Feb. 2 (Bloomberg) -- India’s Supreme Court said a lower trial court should decide whether to investigate the role of Home Minister Palaniappan Chidambaram in a 2008 sale of phone licenses that has triggered corruption charges and damaged the government.
The top court had been petitioned by a regional politician, Subramanian Swamy, who alleged that as finance minister at the time of the permit award, Chidambaram was party to discussions on the pricing of second-generation airwaves. Chidambaram could have insisted on an auction that would have secured market rates and eliminated losses to the exchequer, Swamy argued.
“The court has said that at this stage, since the matter is in the trial court,” it is “perfectly competent to decide on the matter whether Mr. Chidambaram should be proceeded against or not,” Swamy said after the judgment today. The top court said the trial bench should reach a decision within two weeks.
In a separate order in New Delhi today, Supreme Court Justices G.S. Singhvi and A.K. Ganguly canceled 122 permits to run cellular services that were awarded in 2008.
India’s chief auditor said the cut-price, first-come, first-served sale four years ago may have lowered government revenue by $31 billion. The Central Bureau of Investigation put the loss to the government from the license award at a lower $4.9 billion. Former telecommunications minister Andimuthu Raja and company executives face charges they conspired to grant permits to unqualified companies for personal benefit. All deny wrongdoing and are on trial. While some of the company officials have been freed on bail, Raja remains in jail.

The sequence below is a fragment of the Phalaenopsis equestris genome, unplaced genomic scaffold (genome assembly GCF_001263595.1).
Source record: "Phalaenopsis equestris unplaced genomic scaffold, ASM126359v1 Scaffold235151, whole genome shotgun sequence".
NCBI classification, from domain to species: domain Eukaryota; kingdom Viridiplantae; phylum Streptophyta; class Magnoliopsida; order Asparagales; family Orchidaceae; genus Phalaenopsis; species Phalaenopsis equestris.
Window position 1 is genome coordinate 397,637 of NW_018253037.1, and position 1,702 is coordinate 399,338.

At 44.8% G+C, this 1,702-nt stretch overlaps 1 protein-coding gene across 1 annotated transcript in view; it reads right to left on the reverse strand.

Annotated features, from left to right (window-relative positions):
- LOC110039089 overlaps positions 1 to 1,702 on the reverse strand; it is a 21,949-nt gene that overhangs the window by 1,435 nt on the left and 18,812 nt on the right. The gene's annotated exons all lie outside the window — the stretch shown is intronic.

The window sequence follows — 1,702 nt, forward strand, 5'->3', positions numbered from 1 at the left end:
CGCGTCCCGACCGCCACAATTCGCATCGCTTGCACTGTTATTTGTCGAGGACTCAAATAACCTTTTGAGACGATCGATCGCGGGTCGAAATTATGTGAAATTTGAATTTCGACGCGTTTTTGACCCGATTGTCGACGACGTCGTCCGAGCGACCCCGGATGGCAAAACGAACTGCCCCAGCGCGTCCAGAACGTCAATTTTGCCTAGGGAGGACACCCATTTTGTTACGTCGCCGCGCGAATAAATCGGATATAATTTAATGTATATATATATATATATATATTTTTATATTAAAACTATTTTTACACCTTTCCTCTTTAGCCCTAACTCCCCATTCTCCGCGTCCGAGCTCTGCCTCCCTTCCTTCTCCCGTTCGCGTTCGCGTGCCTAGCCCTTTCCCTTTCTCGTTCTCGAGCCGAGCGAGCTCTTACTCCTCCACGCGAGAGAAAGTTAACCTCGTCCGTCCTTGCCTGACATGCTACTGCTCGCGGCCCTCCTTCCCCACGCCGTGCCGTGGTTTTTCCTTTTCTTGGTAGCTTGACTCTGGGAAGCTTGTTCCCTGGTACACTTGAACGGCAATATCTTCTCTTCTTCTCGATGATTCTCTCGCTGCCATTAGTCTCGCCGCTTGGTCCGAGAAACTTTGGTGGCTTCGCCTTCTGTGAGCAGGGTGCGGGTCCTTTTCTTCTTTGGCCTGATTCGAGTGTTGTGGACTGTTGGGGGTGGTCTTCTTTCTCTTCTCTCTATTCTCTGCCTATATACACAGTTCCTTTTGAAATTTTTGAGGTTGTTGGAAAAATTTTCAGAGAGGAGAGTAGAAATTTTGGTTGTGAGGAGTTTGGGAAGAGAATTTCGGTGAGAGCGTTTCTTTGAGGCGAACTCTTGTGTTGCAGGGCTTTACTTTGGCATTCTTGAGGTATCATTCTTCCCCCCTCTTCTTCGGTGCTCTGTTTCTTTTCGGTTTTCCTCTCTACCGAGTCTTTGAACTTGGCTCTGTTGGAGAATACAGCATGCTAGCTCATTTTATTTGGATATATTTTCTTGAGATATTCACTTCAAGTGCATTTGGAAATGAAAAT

Allegations of corruption weakened Prime Minister Manmohan Singh’s government, stalling its legislative agenda for much of the last 14 months.
Street protests and hunger strikes triggered appeals from business leaders to curb graft that has dented investor confidence in Asia’s third-largest economy.
To support his petition, Swamy submitted to the top court a March letter from Finance Minister Pranab Mukherjee’s office that cited Chidambaram for failing to act to prevent losses in the spectrum allocation. Amid media reports of a widening dispute between the two ministers, Mukherjee Sept. 29 said the letter didn’t reflect his views.
Chidambaram denies approving the pricing, saying last year he urged an auction of the permits instead of their issuance for fees fixed more than six years earlier.
The main opposition Bharatiya Janata Party has demanded Chidambaram’s resignation, while his federal ruling Congress party has rejected Swamy’s allegations.
The court in New Delhi where Raja and government and company officials are on trial is hearing a separate petition from Swamy directly seeking the prosecution of Chidambaram as a co-accused in the case.
--Editors: Mark Williams, David Merritt
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